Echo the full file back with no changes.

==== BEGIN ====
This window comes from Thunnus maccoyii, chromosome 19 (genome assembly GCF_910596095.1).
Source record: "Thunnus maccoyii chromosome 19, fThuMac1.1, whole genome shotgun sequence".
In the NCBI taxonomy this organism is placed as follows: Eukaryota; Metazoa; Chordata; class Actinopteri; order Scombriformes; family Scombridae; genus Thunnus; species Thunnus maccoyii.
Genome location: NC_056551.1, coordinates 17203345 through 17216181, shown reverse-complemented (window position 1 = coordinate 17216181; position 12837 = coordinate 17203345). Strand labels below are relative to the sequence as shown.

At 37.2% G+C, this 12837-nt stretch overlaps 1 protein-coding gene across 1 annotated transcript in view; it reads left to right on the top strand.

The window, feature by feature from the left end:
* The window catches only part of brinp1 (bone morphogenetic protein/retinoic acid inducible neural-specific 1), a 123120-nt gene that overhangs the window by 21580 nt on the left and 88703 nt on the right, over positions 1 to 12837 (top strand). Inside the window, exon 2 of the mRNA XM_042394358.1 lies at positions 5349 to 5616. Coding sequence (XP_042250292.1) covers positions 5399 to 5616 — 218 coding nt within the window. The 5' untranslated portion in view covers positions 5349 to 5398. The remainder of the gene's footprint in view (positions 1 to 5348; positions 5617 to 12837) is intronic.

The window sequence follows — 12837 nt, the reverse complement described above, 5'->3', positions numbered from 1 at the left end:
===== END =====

This window comes from Thunnus maccoyii, chromosome 19 (genome assembly GCF_910596095.1).
Source record: "Thunnus maccoyii chromosome 19, fThuMac1.1, whole genome shotgun sequence".
In the NCBI taxonomy this organism is placed as follows: Eukaryota; Metazoa; Chordata; class Actinopteri; order Scombriformes; family Scombridae; genus Thunnus; species Thunnus maccoyii.
Genome location: NC_056551.1, coordinates 17203345 through 17216181, shown reverse-complemented (window position 1 = coordinate 17216181; position 12837 = coordinate 17203345). Strand labels below are relative to the sequence as shown.

At 37.2% G+C, this 12837-nt stretch overlaps 1 protein-coding gene across 1 annotated transcript in view; it reads left to right on the top strand.

The window, feature by feature from the left end:
* The window catches only part of brinp1 (bone morphogenetic protein/retinoic acid inducible neural-specific 1), a 123120-nt gene that overhangs the window by 21580 nt on the left and 88703 nt on the right, over positions 1 to 12837 (top strand). Inside the window, exon 2 of the mRNA XM_042394358.1 lies at positions 5349 to 5616. Coding sequence (XP_042250292.1) covers positions 5399 to 5616 — 218 coding nt within the window. The 5' untranslated portion in view covers positions 5349 to 5398. The remainder of the gene's footprint in view (positions 1 to 5348; positions 5617 to 12837) is intronic.

The window sequence follows — 12837 nt, the reverse complement described above, 5'->3', positions numbered from 1 at the left end: